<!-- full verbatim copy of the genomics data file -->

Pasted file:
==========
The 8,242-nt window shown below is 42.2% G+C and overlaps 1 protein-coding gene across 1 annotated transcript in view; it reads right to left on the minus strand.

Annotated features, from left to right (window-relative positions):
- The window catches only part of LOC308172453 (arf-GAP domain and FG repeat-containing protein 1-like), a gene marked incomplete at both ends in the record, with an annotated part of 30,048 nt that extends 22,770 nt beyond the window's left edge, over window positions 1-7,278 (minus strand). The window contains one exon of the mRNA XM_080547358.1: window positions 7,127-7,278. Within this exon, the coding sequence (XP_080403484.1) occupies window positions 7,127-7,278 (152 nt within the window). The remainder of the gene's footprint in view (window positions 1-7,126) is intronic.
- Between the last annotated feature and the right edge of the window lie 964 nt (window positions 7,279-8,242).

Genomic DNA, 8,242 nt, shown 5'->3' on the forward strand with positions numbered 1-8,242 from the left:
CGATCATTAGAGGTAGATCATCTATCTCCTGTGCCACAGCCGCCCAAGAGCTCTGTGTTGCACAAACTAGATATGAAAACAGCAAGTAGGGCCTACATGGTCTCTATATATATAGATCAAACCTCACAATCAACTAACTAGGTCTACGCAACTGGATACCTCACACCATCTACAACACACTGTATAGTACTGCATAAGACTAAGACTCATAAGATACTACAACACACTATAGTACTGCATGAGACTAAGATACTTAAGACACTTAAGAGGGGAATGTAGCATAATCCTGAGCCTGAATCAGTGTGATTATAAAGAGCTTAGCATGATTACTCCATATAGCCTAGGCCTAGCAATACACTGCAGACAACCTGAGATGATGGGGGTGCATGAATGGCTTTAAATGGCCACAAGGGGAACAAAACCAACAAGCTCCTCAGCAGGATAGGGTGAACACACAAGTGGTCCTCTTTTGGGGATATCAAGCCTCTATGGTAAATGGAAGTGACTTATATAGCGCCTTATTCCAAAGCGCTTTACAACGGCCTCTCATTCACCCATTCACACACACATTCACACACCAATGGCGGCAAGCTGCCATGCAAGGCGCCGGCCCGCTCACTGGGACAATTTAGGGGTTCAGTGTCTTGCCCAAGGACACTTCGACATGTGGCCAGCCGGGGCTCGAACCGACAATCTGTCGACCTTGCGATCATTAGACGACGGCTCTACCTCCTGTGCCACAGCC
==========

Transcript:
The 8,242-nt window shown below is 42.2% G+C and overlaps 1 protein-coding gene across 1 annotated transcript in view; it reads right to left on the minus strand.

Annotated features, from left to right (window-relative positions):
- The window catches only part of LOC308172453 (arf-GAP domain and FG repeat-containing protein 1-like), a gene marked incomplete at both ends in the record, with an annotated part of 30,048 nt that extends 22,770 nt beyond the window's left edge, over window positions 1-7,278 (minus strand). The window contains one exon of the mRNA XM_080547358.1: window positions 7,127-7,278. Within this exon, the coding sequence (XP_080403484.1) occupies window positions 7,127-7,278 (152 nt within the window). The remainder of the gene's footprint in view (window positions 1-7,126) is intronic.
- Between the last annotated feature and the right edge of the window lie 964 nt (window positions 7,279-8,242).

Genomic DNA, 8,242 nt, shown 5'->3' on the forward strand with positions numbered 1-8,242 from the left:
CGATCATTAGAGGTAGATCATCTATCTCCTGTGCCACAGCCGCCCAAGAGCTCTGTGTTGCACAAACTAGATATGAAAACAGCAAGTAGGGCCTACATGGTCTCTATATATATAGATCAAACCTCACAATCAACTAACTAGGTCTACGCAACTGGATACCTCACACCATCTACAACACACTGTATAGTACTGCATAAGACTAAGACTCATAAGATACTACAACACACTATAGTACTGCATGAGACTAAGATACTTAAGACACTTAAGAGGGGAATGTAGCATAATCCTGAGCCTGAATCAGTGTGATTATAAAGAGCTTAGCATGATTACTCCATATAGCCTAGGCCTAGCAATACACTGCAGACAACCTGAGATGATGGGGGTGCATGAATGGCTTTAAATGGCCACAAGGGGAACAAAACCAACAAGCTCCTCAGCAGGATAGGGTGAACACACAAGTGGTCCTCTTTTGGGGATATCAAGCCTCTATGGTAAATGGAAGTGACTTATATAGCGCCTTATTCCAAAGCGCTTTACAACGGCCTCTCATTCACCCATTCACACACACATTCACACACCAATGGCGGCAAGCTGCCATGCAAGGCGCCGGCCCGCTCACTGGGACAATTTAGGGGTTCAGTGTCTTGCCCAAGGACACTTCGACATGTGGCCAGCCGGGGCTCGAACCGACAATCTGTCGACCTTGCGATCATTAGACGACGGCTCTACCTCCTGTGCCACAGCC